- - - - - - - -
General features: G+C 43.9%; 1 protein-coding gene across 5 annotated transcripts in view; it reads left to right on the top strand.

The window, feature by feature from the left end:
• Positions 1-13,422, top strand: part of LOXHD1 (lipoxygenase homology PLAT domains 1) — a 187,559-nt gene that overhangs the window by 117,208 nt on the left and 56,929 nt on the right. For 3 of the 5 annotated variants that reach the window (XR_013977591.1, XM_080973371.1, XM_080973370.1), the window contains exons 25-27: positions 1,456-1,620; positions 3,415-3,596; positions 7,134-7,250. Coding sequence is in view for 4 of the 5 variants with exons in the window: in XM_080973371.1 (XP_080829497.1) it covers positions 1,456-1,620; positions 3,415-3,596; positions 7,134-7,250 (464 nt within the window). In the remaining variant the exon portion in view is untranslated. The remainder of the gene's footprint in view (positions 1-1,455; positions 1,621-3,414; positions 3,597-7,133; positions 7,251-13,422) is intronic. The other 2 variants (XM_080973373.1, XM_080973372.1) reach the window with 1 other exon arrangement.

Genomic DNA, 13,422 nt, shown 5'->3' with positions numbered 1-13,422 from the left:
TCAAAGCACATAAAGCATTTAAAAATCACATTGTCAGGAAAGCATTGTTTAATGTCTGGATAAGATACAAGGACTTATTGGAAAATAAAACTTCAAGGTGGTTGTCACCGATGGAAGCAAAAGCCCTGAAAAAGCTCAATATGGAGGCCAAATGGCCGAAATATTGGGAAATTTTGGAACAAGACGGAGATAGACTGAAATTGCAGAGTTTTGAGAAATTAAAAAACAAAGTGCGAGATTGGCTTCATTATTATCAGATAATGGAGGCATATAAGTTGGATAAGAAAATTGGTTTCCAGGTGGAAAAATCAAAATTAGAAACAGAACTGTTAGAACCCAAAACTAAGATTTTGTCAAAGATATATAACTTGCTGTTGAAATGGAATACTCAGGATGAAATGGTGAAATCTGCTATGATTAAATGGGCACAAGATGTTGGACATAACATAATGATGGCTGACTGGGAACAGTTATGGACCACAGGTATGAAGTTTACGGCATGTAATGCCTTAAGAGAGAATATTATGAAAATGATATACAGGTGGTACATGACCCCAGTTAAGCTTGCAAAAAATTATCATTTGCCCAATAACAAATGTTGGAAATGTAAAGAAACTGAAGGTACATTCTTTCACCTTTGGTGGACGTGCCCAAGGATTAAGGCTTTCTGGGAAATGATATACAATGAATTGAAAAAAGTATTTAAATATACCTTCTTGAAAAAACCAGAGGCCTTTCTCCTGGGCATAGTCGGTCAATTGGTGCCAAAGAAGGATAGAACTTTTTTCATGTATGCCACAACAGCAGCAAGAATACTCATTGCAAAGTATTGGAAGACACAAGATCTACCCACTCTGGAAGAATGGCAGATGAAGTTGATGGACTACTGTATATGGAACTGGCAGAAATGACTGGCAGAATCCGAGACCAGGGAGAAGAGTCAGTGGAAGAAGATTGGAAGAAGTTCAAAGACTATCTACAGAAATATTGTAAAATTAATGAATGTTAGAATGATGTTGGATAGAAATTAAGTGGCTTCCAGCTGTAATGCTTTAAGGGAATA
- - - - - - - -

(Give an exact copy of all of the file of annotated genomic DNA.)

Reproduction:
General features: G+C 43.9%; 1 protein-coding gene across 5 annotated transcripts in view; it reads left to right on the top strand.

The window, feature by feature from the left end:
• Positions 1-13,422, top strand: part of LOXHD1 (lipoxygenase homology PLAT domains 1) — a 187,559-nt gene that overhangs the window by 117,208 nt on the left and 56,929 nt on the right. For 3 of the 5 annotated variants that reach the window (XR_013977591.1, XM_080973371.1, XM_080973370.1), the window contains exons 25-27: positions 1,456-1,620; positions 3,415-3,596; positions 7,134-7,250. Coding sequence is in view for 4 of the 5 variants with exons in the window: in XM_080973371.1 (XP_080829497.1) it covers positions 1,456-1,620; positions 3,415-3,596; positions 7,134-7,250 (464 nt within the window). In the remaining variant the exon portion in view is untranslated. The remainder of the gene's footprint in view (positions 1-1,455; positions 1,621-3,414; positions 3,597-7,133; positions 7,251-13,422) is intronic. The other 2 variants (XM_080973373.1, XM_080973372.1) reach the window with 1 other exon arrangement.

Genomic DNA, 13,422 nt, shown 5'->3' with positions numbered 1-13,422 from the left:
TCAAAGCACATAAAGCATTTAAAAATCACATTGTCAGGAAAGCATTGTTTAATGTCTGGATAAGATACAAGGACTTATTGGAAAATAAAACTTCAAGGTGGTTGTCACCGATGGAAGCAAAAGCCCTGAAAAAGCTCAATATGGAGGCCAAATGGCCGAAATATTGGGAAATTTTGGAACAAGACGGAGATAGACTGAAATTGCAGAGTTTTGAGAAATTAAAAAACAAAGTGCGAGATTGGCTTCATTATTATCAGATAATGGAGGCATATAAGTTGGATAAGAAAATTGGTTTCCAGGTGGAAAAATCAAAATTAGAAACAGAACTGTTAGAACCCAAAACTAAGATTTTGTCAAAGATATATAACTTGCTGTTGAAATGGAATACTCAGGATGAAATGGTGAAATCTGCTATGATTAAATGGGCACAAGATGTTGGACATAACATAATGATGGCTGACTGGGAACAGTTATGGACCACAGGTATGAAGTTTACGGCATGTAATGCCTTAAGAGAGAATATTATGAAAATGATATACAGGTGGTACATGACCCCAGTTAAGCTTGCAAAAAATTATCATTTGCCCAATAACAAATGTTGGAAATGTAAAGAAACTGAAGGTACATTCTTTCACCTTTGGTGGACGTGCCCAAGGATTAAGGCTTTCTGGGAAATGATATACAATGAATTGAAAAAAGTATTTAAATATACCTTCTTGAAAAAACCAGAGGCCTTTCTCCTGGGCATAGTCGGTCAATTGGTGCCAAAGAAGGATAGAACTTTTTTCATGTATGCCACAACAGCAGCAAGAATACTCATTGCAAAGTATTGGAAGACACAAGATCTACCCACTCTGGAAGAATGGCAGATGAAGTTGATGGACTACTGTATATGGAACTGGCAGAAATGACTGGCAGAATCCGAGACCAGGGAGAAGAGTCAGTGGAAGAAGATTGGAAGAAGTTCAAAGACTATCTACAGAAATATTGTAAAATTAATGAATGTTAGAATGATGTTGGATAGAAATTAAGTGGCTTCCAGCTGTAATGCTTTAAGGGAATA